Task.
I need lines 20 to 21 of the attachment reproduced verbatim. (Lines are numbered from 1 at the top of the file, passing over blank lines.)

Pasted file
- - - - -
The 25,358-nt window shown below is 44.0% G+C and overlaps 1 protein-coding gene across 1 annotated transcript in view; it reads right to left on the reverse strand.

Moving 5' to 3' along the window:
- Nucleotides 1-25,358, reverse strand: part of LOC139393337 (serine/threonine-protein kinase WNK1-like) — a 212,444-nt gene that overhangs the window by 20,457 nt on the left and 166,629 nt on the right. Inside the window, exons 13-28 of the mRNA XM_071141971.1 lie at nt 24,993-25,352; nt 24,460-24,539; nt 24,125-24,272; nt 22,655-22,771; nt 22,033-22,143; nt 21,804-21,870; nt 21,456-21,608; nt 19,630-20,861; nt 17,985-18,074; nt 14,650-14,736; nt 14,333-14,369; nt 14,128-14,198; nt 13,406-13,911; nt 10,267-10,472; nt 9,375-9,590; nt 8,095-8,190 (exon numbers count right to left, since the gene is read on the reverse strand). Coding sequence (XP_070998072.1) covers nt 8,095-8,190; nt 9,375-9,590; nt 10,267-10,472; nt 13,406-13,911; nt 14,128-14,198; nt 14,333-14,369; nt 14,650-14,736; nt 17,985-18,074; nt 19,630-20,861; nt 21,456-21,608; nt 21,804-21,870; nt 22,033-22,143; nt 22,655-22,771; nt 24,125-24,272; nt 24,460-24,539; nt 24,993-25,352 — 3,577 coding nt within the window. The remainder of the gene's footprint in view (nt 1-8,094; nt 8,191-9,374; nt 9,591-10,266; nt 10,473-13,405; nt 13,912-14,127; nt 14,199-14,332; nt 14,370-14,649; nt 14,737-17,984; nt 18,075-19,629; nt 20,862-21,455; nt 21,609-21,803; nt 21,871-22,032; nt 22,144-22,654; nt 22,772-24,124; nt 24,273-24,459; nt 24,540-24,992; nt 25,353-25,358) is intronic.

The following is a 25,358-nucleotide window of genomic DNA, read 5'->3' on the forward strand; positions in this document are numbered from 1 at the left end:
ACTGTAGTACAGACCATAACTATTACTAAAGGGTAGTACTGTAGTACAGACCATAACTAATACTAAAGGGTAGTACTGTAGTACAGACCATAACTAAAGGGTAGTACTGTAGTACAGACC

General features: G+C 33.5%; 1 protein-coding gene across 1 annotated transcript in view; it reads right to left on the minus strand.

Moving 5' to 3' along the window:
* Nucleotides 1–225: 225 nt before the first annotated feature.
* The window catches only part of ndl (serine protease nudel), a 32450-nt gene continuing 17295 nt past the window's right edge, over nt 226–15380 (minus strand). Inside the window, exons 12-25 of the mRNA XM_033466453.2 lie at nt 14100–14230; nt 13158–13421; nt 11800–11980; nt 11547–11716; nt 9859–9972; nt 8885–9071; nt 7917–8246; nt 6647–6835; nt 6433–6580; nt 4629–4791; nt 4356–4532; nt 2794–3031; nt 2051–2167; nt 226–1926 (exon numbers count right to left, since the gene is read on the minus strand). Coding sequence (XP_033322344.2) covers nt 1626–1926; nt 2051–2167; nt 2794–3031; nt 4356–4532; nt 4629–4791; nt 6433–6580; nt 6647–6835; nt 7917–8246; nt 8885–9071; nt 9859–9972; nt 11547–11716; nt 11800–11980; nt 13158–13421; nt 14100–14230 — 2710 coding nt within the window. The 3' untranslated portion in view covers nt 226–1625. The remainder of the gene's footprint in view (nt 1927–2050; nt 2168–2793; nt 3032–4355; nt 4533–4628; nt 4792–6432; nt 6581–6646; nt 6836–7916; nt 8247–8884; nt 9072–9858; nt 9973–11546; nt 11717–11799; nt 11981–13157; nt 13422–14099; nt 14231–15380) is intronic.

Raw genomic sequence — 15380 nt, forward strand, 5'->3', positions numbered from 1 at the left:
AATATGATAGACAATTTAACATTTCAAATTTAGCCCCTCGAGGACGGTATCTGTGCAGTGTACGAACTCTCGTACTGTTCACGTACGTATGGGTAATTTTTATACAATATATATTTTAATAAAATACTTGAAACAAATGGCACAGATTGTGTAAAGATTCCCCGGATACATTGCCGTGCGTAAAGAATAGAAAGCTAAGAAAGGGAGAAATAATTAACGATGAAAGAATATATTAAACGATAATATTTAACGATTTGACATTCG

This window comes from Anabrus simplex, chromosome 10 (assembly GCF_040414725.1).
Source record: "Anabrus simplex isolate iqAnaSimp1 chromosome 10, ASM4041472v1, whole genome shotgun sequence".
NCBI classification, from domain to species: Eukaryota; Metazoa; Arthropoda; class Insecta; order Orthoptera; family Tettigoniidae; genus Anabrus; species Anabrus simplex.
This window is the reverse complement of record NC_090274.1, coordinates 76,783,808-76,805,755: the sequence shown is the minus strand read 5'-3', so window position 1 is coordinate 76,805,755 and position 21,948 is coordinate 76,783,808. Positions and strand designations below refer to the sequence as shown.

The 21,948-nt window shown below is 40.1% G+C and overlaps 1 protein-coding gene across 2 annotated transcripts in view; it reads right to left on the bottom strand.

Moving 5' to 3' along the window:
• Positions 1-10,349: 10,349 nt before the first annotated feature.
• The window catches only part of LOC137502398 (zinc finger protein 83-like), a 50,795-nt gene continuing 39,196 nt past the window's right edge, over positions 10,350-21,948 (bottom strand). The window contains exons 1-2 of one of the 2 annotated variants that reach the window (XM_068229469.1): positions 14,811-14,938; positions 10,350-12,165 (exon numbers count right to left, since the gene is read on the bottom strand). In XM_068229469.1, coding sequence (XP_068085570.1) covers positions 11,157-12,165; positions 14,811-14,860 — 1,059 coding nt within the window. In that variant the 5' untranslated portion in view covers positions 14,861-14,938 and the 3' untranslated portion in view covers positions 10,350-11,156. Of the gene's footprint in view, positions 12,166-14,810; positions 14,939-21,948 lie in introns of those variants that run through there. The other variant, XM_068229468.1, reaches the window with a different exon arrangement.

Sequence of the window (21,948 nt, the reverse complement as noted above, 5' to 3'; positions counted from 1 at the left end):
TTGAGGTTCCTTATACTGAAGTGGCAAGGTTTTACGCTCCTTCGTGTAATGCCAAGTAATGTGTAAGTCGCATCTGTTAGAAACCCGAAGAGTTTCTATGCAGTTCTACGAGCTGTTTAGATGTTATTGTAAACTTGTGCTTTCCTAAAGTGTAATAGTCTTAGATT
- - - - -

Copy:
Sequence of the window (21,948 nt, the reverse complement as noted above, 5' to 3'; positions counted from 1 at the left end):
TTGAGGTTCCTTATACTGAAGTGGCAAGGTTTTACGCTCCTTCGTGTAATGCCAAGTAATGTGTAAGTCGCATCTGTTAGAAACCCGAAGAGTTTCTATGCAGTTCTACGAGCTGTTTAGATGTTATTGTAAACTTGTGCTTTCCTAAAGTGTAATAGTCTTAGATT